“If an animal wanted to speak to the gathering,” he asked the Hedgehog, “how would he go about it?”
The Hedgehog gaped at him. “Are you going to speak?”
“I’d be afraid.”
“Afraid?” echoed Theobald.
“It’s dangerous to have opinions. The order of the day,” the Hedgehog looked about anxiously, “is anarchy and that sort of thing.”
“Although this mob contains some astute thinkers.”
“I see,” said Theobald confused. Then he saw rats again, sniffing through the crowd. “No,” he said, determined, “I will speak.”
“You will?” muttered the Hedgehog.
“I would be quite nervous,” said the Mole.
“I am,” muttered Theobald.
A large stag near the moose stepped forward to address the gathering. “I should like to say…”
“You must be recognized by the Tree,” childed the Owl.
“The Tree recognizes… ah…”
“Donald Deer, Harry.”
“Donald Deer, proceed.”
“…I think there’s very little point in flooding a meadow for new forage if we’re going to cover it with… dead trees and defecations.”
“That‘s a point, Harry!” boomed the Black Bear.
“Order,” admonished the Owl.
Ronald Rat was up on his feet. “It would be a shame, Mr. Owl, to forego an uplifing experience of this kind. We feel it could be a most worthy endeavour.”
Theobald noted that some animals were losing interest.
The Owl pondered the matter. “As there is nothing to be done until the Spring,” he said, finally, “I suggest we table it until then. All those in favour, say aye.”
“Aye,” shouted a large number of animals, some of whom had started to wander off.
“Lastly,” said the Owl, “open discussion. Anyone to raise an issue?”
Theobald hurriedly raised a claw. “Mr. Owl?”
“The Tree recognizes… who… who…?”
“Theobald Turtle,” repeated the Owl.
“Umm… Mr. Owl, I… ummh, wish to bring to everyone’s…. ah, attention, a matter of concern…”
Gazing out at all the eyes now focused upon him, Theobald, who had never before spoken to more than one animal, suddenly forgot what he had come to say. Then he noticed a rat sniffing Blanche Badger’s anus, and remembered. “Yes, a matter of great concern. I question the activities of a group of animals who are abusing the rights of others.”
He had their attention now, all were gazing at him curiously. “We all know that animals have to be free. And we also know that everyone must be tolerant of others so that all animals feel equal. No animal should be subjugated to the wishes of others, otherwise life as we know it here in Feckly Forest would become intolerable.” He felt encouraged hearing a few animals murmur “quite right”.
“The point is that the Rats, specifically the Corpation of Rats, have been abusing the rights of others.” Glancing at the rats, Theobald noted that all had turned to stare at him, dumbfounded.
“That is a very serious accusation… ah…hoo..” said the Owl.
“Theobald,” said Theobald.
“Theobald. Most serious.”
“I am aware of that, Mr. Owl, but I believe that the animals of Feckly Forest have respect for their fellows, except for the Rats.”
“Liar. Untrue, untrue,” yelled all the Rats at Theobald.
“Order, order,” shouted the Owl.
Ronald, slowly rising up on his hind legs, smiled confidently and raised a paw. “Mr. Owl?”
“The Tree recognizes Ronald Rat.”
Watching him, Theobald waited nervously. Ronald took his time, as though collecting his thoughts. Then he focused his gaze upon Theobald who suddenly felt chilled. “I know of no abuse,” said Ronald, “of which members of the Corporation have been guilty. Perhaps our new friend Theobald will enlighten us as to the specific nature of his complaint.”
“Yahoo, yahoo, yahoo!” shouted all the Rats.
Subjected to their beady-eyed glaring and taunting, and Ronald’s confident tone, Theobald’s confidence began to wilt. “My complaint, Mr. Owl” he forced himself to say, “is that I don’t like other animals sniffing my bum.”
The meadow grew silent, and it occurred to Theobald that all the animals were remembering Rats sniffing at their anuses.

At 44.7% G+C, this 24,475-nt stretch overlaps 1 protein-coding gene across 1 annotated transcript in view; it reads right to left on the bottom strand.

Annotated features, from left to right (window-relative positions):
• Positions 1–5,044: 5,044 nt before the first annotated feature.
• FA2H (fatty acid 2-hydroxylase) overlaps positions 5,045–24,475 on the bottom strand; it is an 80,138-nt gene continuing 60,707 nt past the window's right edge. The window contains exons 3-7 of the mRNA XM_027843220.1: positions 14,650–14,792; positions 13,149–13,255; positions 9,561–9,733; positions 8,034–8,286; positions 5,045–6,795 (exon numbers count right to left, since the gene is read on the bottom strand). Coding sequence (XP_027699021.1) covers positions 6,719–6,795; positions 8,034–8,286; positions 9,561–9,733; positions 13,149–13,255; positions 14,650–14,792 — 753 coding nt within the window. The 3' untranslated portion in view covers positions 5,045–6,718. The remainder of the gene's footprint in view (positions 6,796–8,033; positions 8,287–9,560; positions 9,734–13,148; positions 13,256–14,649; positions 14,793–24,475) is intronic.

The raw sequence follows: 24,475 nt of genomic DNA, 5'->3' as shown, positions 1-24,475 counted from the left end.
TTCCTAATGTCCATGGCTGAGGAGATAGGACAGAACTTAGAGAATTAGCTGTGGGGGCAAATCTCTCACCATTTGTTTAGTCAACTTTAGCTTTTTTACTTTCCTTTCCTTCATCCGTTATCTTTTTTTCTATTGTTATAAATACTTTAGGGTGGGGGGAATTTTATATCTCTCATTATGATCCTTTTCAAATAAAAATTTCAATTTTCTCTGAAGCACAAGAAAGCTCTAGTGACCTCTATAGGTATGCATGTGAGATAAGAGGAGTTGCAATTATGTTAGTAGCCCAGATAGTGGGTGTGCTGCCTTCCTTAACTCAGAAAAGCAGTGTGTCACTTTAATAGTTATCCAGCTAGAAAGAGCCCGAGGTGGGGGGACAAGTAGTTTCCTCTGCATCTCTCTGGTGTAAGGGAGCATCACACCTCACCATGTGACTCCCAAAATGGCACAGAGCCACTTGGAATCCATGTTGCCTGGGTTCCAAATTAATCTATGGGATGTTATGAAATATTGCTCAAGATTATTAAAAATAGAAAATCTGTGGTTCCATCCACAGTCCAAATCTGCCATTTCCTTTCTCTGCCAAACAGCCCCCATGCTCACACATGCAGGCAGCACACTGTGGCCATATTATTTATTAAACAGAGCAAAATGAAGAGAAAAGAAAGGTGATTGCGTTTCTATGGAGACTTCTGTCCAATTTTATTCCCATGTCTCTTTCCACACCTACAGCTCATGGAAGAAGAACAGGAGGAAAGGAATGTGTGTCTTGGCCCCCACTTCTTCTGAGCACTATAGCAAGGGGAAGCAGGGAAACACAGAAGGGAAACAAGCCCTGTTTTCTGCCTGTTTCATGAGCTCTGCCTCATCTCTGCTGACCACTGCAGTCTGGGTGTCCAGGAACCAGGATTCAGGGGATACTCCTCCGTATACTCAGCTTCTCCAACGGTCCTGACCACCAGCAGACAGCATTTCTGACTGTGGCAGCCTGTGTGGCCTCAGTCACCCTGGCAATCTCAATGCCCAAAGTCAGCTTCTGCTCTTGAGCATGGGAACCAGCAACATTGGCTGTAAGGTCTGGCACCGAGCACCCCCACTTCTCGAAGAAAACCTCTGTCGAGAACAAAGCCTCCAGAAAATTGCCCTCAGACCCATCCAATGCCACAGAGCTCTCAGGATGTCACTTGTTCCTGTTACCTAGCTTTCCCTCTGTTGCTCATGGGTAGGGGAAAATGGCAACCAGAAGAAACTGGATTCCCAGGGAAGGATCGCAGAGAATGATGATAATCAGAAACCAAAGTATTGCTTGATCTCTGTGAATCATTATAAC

“I believe,” he said, “that it’s intrusive, and rude.” A few ‘Hear, hear’s’ around him were muttered. “And I would like to propose that such activity be banned.” Midst the cries of protest from the Rats, Theobald heard more murmurs of agreement. He felt encouraged.
“Mr. Owl.” Ronald Rat was back on his hind feet.
“The Tree recognizes Ronald Rat.”
“Mr. Owl, we can appreciate the concern that our friend Theobald has expressed here today; and we are aware that some animals might not be aware of the value of these Corporation activities, some of which might be misconstrued. Karmeting, for example, the activity in question, when viewed from the wrong perspective, might seem frivolous.”
“Not frivolous, Mr. Owl, intrusive,” insisted Theobald. Behind him someone whispered, “What’d he say?”
“It’s intrusive.” whispered another.
“I hate that.”
Ronald waved again for silence. “Fellow animals, on behalf of all who live here in Feckly Forest, the Corporation has, of its own accord, been conducting research into the habits of our fellows in order to service the needs of all. It will, naturally, at the proper time, in due course, make this information available.”
“To what purpose??” asked the Moose.
“Order, order,” shouted the Owl. “The speaker must be recognized by the Tree.”
“The Tree recognizes Malcolm Moose.”
Hearing that someone else would speak, Theobald felt relieved.
“I would just like to know,” said Malcolm, “what use this karmeting is.”
“It’s a very significant and productive activity,” responded Ronald quickly, “but I have no wish to waste the council’s valuable time with a detailed explanation. Suffice to say, we are able to provide information on the habits of the animals of Fecky to help us with the important decisions we all need to make.”
“Such as?” persisted the Moose, loudly.
“Ah, well,” Ronald hesitated. “The issue of insect control, for example, into which we have looked closely. We all know what a problem insects can be, especially during those hot summer months, as no doubt our moose friend can testify.”
Ronald chuckled, and the other rats joined in. “We, at the Corporation, have expended much effort gathering information on insects—which insects are found in which areas; of the animals which live in those areas, which animals eat them; which animals then eat which animals which ate the insects; which insects might prove to be beneficial to which animals; which animals should protected from which insects; and so on and so forth.”
The Black Bear stood up abruptly. “Excuse me. Harry?”
“Mr. Owl,” the Owl admonished.